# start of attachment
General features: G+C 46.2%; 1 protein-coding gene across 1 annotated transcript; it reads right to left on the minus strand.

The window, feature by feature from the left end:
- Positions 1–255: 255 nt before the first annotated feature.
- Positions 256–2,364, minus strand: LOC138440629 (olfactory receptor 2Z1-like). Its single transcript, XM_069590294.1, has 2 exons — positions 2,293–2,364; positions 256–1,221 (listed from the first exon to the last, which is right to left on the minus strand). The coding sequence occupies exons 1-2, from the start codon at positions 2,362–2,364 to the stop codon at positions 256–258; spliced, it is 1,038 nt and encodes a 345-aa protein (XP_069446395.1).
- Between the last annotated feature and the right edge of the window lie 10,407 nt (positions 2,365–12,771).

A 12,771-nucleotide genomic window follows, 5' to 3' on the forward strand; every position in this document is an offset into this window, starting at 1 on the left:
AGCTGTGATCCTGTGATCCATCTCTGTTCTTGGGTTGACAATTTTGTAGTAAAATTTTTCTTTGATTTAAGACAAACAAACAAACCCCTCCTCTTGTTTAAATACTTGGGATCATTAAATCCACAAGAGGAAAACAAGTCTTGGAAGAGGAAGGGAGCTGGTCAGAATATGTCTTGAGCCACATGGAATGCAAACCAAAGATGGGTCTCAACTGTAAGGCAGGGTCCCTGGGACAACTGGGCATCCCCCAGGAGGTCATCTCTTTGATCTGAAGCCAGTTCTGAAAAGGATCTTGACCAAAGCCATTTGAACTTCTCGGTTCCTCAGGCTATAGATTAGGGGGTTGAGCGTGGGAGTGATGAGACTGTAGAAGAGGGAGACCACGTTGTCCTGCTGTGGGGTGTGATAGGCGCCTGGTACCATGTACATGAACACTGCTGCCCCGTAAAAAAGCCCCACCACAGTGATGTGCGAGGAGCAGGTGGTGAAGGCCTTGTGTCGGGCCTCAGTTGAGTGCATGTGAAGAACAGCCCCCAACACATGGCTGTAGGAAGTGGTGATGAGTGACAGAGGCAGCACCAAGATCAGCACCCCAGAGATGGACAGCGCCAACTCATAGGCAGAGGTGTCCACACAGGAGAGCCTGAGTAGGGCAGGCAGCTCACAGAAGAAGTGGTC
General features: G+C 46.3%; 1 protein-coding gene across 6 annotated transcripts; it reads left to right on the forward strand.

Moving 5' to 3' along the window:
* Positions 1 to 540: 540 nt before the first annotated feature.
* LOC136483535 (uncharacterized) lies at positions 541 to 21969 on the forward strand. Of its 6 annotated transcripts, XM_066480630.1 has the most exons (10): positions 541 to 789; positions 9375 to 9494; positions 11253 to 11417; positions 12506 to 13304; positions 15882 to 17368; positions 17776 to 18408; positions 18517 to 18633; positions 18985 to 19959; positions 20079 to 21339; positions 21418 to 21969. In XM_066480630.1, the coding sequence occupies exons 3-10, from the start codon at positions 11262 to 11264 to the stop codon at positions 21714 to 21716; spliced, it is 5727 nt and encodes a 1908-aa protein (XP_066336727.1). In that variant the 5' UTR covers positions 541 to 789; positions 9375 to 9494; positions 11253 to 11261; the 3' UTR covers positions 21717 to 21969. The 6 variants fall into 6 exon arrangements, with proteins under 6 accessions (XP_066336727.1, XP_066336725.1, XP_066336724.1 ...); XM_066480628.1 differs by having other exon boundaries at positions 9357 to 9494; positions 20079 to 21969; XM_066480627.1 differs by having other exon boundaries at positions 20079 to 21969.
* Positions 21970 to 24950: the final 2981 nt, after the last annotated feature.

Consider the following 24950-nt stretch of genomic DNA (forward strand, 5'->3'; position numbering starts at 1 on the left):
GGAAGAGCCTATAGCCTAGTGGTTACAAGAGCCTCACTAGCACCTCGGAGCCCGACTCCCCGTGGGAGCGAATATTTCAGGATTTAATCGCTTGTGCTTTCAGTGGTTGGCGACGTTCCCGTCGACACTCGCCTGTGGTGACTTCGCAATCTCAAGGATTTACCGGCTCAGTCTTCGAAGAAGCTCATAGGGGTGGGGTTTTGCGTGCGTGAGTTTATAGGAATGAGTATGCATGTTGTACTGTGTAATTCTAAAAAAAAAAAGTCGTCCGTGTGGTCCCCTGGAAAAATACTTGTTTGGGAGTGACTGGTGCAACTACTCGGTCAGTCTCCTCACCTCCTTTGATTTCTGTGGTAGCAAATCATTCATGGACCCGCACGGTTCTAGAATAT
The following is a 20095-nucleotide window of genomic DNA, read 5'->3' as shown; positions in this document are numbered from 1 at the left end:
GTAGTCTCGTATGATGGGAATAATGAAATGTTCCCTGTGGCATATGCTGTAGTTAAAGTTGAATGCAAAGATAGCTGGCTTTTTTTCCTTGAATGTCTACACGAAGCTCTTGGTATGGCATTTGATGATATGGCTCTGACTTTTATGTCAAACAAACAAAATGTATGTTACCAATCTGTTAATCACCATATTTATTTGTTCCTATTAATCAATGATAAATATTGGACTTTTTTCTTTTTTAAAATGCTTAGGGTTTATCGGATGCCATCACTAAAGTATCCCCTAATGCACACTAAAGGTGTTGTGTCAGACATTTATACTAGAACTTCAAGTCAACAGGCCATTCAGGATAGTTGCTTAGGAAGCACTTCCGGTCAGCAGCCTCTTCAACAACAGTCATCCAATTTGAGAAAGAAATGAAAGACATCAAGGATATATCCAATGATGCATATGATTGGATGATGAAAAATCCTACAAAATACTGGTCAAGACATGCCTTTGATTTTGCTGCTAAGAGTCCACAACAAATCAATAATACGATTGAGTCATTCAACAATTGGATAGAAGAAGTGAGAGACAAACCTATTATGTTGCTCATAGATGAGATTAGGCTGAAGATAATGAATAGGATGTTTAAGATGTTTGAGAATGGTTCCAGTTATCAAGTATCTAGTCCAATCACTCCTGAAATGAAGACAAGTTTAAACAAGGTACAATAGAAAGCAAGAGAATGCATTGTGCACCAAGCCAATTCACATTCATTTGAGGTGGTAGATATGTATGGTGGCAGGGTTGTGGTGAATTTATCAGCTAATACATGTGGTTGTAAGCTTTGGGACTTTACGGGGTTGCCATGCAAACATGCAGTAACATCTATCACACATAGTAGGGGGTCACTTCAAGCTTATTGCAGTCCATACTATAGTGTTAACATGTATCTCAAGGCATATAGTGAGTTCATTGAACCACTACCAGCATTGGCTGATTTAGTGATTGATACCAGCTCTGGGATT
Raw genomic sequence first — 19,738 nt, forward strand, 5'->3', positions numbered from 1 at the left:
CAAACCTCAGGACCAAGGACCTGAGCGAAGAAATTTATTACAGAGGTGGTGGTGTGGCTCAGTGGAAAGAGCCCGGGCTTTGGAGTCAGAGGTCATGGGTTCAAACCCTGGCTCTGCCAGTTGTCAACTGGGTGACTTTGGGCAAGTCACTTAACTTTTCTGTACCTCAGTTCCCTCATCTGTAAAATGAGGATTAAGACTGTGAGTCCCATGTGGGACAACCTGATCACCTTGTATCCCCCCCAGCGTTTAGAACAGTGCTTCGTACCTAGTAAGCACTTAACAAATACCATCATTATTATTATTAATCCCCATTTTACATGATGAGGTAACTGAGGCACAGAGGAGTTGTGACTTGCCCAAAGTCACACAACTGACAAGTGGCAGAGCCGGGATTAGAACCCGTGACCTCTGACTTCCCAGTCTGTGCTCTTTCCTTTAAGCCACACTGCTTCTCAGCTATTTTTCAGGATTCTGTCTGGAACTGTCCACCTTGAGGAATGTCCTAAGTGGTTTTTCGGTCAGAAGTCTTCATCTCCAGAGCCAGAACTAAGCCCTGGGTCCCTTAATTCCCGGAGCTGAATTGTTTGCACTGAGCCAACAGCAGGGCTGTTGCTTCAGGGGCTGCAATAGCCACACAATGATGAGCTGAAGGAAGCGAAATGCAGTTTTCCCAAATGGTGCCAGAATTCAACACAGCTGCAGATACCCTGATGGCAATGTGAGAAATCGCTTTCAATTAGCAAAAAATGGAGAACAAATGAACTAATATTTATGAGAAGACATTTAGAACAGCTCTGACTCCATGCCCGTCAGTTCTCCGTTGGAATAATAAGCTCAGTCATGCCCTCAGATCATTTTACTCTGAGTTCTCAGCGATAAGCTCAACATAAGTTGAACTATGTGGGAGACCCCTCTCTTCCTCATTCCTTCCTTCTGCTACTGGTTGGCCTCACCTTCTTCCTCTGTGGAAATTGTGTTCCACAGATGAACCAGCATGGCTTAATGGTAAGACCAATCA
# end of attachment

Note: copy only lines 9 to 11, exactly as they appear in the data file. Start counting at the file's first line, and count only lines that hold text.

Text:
Moving 5' to 3' along the window:
* Positions 1 to 540: 540 nt before the first annotated feature.
* LOC136483535 (uncharacterized) lies at positions 541 to 21969 on the forward strand. Of its 6 annotated transcripts, XM_066480630.1 has the most exons (10): positions 541 to 789; positions 9375 to 9494; positions 11253 to 11417; positions 12506 to 13304; positions 15882 to 17368; positions 17776 to 18408; positions 18517 to 18633; positions 18985 to 19959; positions 20079 to 21339; positions 21418 to 21969. In XM_066480630.1, the coding sequence occupies exons 3-10, from the start codon at positions 11262 to 11264 to the stop codon at positions 21714 to 21716; spliced, it is 5727 nt and encodes a 1908-aa protein (XP_066336727.1). In that variant the 5' UTR covers positions 541 to 789; positions 9375 to 9494; positions 11253 to 11261; the 3' UTR covers positions 21717 to 21969. The 6 variants fall into 6 exon arrangements, with proteins under 6 accessions (XP_066336727.1, XP_066336725.1, XP_066336724.1 ...); XM_066480628.1 differs by having other exon boundaries at positions 9357 to 9494; positions 20079 to 21969; XM_066480627.1 differs by having other exon boundaries at positions 20079 to 21969.